XN induces ROS production in PCa cells. The antioxidant NAC abrogates all the biological effects of XN. Time course of DU145 and PC3 cells treated with 10 µmol/L XN and then stained with H2DCFDA to assess intracellular ROS levels show a maximal ROS induction after 30 min that is maintained up to 24 h (A). Pretreatment for 90 min with NAC (10 mmol/L) completely inhibited ROS induction by XN (10 µmol/L) at 30 min (B). DU145 and PC3 cell growth inhibition in the presence of 5 and 10 µmol/L XN for 48 h is completely abolished by cotreatment with 10 mmol/L NAC (C). Means ± SD are shown (*P < 0.05, **P < 0.01, ***P < 0.001). PC3 cell migration in the presence of 10 µmol/L XN, evaluated in a 24-h wound healing assay, is restored by 10 mmol/L NAC (D). Western blot analyses of FAK and AKT phosphorylation in DU145 and PC3 cells exposed for 5 h to 10 µmol/L XN in the presence of NAC (alone or in combination) indicates that ROS inhibition restores the basal phosphorylation level of both kinases, even in the presence of XN (E). The ELISA test (PC3 cells are shown) and Western blotting analysis in both cell lines showed that pretreatment with NAC abolished the inhibitory activity of 10 µmol/L XN (5 h treatment) on NF-κB in TNF-α (10 ng/mL) stimulated cells; NAC alone produced marginal effects (F). ELISA data are shown as means ± SD (***P < 0.001). Western blot representative results from one of two independent experiments are shown. C (within panels A, B, and D), control; OD, optical density.

XN Administration Does Not Prevent the Initiation of Carcinogenesis but Retards the Progression of Prostate Adenocarcinoma in TRAMP Mice

TRAMP mice develop spontaneous multistage prostate carcinogenesis that exhibits both histological and molecular features recapitulating many salient aspects of human PCa (33,34). Accordingly, the TRAMP model has been used to successfully test the chemopreventive efficacy of several natural anticancer agents (3539).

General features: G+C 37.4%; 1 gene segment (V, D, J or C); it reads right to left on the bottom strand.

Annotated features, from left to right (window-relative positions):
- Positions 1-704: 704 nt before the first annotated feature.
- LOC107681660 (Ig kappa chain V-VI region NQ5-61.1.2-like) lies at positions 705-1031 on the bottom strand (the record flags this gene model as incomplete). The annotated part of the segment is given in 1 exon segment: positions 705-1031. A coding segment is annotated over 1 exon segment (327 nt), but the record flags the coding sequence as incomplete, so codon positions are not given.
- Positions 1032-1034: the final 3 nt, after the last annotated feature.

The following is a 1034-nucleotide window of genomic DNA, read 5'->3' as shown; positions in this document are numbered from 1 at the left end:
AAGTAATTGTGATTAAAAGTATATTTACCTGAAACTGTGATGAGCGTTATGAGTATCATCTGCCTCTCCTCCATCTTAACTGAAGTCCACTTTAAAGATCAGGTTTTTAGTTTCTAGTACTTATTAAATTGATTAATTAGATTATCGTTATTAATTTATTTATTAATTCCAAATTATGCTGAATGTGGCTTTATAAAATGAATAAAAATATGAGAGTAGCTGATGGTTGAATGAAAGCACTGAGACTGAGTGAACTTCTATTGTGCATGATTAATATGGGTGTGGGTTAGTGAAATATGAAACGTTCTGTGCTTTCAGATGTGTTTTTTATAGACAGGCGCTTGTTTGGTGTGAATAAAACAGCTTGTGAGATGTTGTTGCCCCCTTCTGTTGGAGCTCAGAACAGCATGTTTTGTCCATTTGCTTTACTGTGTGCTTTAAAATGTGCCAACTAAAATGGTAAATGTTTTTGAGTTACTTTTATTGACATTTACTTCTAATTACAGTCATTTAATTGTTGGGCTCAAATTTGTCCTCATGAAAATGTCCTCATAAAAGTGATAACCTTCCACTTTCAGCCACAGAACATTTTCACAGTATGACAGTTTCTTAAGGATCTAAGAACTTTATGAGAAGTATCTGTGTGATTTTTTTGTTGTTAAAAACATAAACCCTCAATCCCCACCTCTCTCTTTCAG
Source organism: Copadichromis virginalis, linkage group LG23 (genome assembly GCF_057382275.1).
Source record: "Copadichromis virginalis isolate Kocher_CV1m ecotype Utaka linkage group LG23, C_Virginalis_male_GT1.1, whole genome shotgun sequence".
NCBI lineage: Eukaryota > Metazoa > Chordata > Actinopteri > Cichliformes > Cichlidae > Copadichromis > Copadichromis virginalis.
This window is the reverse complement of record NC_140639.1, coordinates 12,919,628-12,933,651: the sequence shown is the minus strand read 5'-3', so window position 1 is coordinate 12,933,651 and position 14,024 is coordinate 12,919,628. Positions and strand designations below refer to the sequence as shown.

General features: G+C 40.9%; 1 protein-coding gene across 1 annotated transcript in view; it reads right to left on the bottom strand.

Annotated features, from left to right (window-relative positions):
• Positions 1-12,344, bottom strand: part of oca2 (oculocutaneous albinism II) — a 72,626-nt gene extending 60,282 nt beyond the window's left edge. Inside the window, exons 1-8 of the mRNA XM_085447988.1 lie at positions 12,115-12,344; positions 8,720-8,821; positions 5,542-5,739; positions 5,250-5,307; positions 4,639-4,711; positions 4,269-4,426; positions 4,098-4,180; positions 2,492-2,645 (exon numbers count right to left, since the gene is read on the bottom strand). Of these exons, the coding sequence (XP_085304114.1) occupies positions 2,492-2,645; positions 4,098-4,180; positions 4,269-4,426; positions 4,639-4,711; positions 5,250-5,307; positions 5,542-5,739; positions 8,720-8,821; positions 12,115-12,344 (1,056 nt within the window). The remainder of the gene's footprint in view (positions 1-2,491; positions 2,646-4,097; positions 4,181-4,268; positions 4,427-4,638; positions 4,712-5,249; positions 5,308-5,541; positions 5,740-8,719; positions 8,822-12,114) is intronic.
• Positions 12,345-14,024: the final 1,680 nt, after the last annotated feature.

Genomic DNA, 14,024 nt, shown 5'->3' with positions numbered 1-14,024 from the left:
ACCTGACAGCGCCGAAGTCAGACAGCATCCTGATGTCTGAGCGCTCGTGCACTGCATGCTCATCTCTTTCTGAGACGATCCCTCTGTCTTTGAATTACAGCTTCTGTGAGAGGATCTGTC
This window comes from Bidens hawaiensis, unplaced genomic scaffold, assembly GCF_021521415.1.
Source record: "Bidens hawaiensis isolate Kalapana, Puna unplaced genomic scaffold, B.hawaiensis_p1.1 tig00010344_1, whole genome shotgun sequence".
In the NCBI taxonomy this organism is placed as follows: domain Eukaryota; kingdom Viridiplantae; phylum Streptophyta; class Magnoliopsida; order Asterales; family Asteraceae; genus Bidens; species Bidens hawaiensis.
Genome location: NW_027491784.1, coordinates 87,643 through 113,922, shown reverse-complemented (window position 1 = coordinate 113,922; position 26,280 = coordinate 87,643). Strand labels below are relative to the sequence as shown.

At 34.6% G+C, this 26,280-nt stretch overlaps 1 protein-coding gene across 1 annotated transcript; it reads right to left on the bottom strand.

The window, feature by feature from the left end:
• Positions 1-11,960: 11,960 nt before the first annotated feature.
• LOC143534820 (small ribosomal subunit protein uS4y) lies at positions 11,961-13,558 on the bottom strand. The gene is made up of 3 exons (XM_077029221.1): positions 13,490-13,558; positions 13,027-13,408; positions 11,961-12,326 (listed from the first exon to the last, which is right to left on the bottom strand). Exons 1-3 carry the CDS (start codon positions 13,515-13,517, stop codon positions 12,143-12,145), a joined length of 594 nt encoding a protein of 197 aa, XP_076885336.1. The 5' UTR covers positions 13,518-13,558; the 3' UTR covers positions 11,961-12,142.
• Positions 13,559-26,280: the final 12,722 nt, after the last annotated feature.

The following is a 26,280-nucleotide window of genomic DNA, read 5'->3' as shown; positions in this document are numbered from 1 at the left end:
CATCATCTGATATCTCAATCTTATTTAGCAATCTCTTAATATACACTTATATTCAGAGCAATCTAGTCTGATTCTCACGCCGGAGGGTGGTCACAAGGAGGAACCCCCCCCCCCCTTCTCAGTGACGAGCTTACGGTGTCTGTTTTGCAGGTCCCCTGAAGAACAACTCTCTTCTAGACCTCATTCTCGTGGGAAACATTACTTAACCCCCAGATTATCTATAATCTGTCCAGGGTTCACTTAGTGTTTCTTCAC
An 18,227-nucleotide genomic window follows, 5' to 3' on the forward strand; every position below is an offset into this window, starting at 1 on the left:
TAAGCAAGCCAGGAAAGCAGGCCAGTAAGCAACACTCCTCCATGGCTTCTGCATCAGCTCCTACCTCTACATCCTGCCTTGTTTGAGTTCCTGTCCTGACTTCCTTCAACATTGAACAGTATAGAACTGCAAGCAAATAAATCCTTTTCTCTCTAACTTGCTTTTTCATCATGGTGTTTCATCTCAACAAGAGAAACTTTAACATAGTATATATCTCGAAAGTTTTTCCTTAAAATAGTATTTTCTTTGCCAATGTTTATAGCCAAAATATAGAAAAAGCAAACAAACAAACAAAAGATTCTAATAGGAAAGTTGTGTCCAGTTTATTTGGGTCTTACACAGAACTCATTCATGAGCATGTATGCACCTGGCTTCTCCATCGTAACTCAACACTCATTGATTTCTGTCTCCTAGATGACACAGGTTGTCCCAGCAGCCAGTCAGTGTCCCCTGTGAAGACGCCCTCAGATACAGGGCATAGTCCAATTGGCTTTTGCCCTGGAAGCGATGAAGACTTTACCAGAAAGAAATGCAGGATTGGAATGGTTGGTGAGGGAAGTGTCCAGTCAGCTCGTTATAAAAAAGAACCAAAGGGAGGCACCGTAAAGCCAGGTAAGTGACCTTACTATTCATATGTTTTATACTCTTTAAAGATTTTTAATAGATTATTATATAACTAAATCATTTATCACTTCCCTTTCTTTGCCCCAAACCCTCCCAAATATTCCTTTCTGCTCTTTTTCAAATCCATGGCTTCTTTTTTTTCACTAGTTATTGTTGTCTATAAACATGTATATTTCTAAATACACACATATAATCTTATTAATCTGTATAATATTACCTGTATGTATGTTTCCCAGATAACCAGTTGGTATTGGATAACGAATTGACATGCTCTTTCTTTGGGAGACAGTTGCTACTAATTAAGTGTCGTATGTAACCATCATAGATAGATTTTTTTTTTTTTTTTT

Mice treated by oral gavage with XN three times a week did not exhibit any symptoms of toxicity, and no effects were observed in the body weight profiles when XN-treated mice were compared with vehicle-fed controls (data not shown). At the time of necropsy, all animals were examined for gross pathology, and there was no evidence of edema or abnormal organ size in target and nontarget organs. However, there was a significant difference in UG tract weight between control (3.217 ± 0.5503 g) and the XN-fed group (1.892 ± 0.2814 g). When UG tract weight was normalized to body weight (Figure 6A), XN-fed mice showed 40% (P = 0.046) lower UG tract weight than controls. H&E-stained sections (Figure 6B) were microscopically examined and classified on the basis of Kaplan-Lefko et al. (20) as normal, PIN (low, high), WD (well differentiated), MD (moderately differentiated), PD (poorly differentiated) and PHY lesions. Histopathologic analysis revealed (a) the absence of MD tumors in both groups, (b) the presence of PIN (low, high) and PHY lesions in all the samples (100% incidence), (c) the presence of WD tumors in the control group only (three out of ten samples) and (d) a doubled PD incidence in the control group (Figure 6C).

Figure 6

Oral administration of XN in TRAMP mice reduces UG tract weights and retards adenocarcinoma progression. (A) UG weight average of 20 TRAMP mice/group, treated with vehicle alone or XN. Means ± SD are shown (P = 0.046). (B) H&E staining of typical dorsolateral prostate from TRAMP mice: histological grades classified as normal, low- and high-grade PIN, WD carcinoma, PHY and PD carcinoma (40× magnification). (C) Representative fields of each section of each mouse (10 animals/group) were scored for incidence of each histological grade: all animals (control and XN-treated) presented PIN (low and high PINs were classified together) and PHY lesions (100% incidence), whereas WD and PD carcinoma incidence decreased in XN-fed mice (*P < 0.05). (D) The UG weight average from PD-bearing animals, normalized to total body weight, was significantly lower in XN-treated mice (P = 0.003), indicating a strongly reduced PD tumor growth in treated animals. (E) Vessel analyses from 10-µm-thick tissue slices of PD samples show a mature vasculature covering large areas of the tumor in control samples; this structure is partially lost in XN-treated mice where vessels with extravascular erythrocytes are evident (20× magnification). C (within panels A and E), control.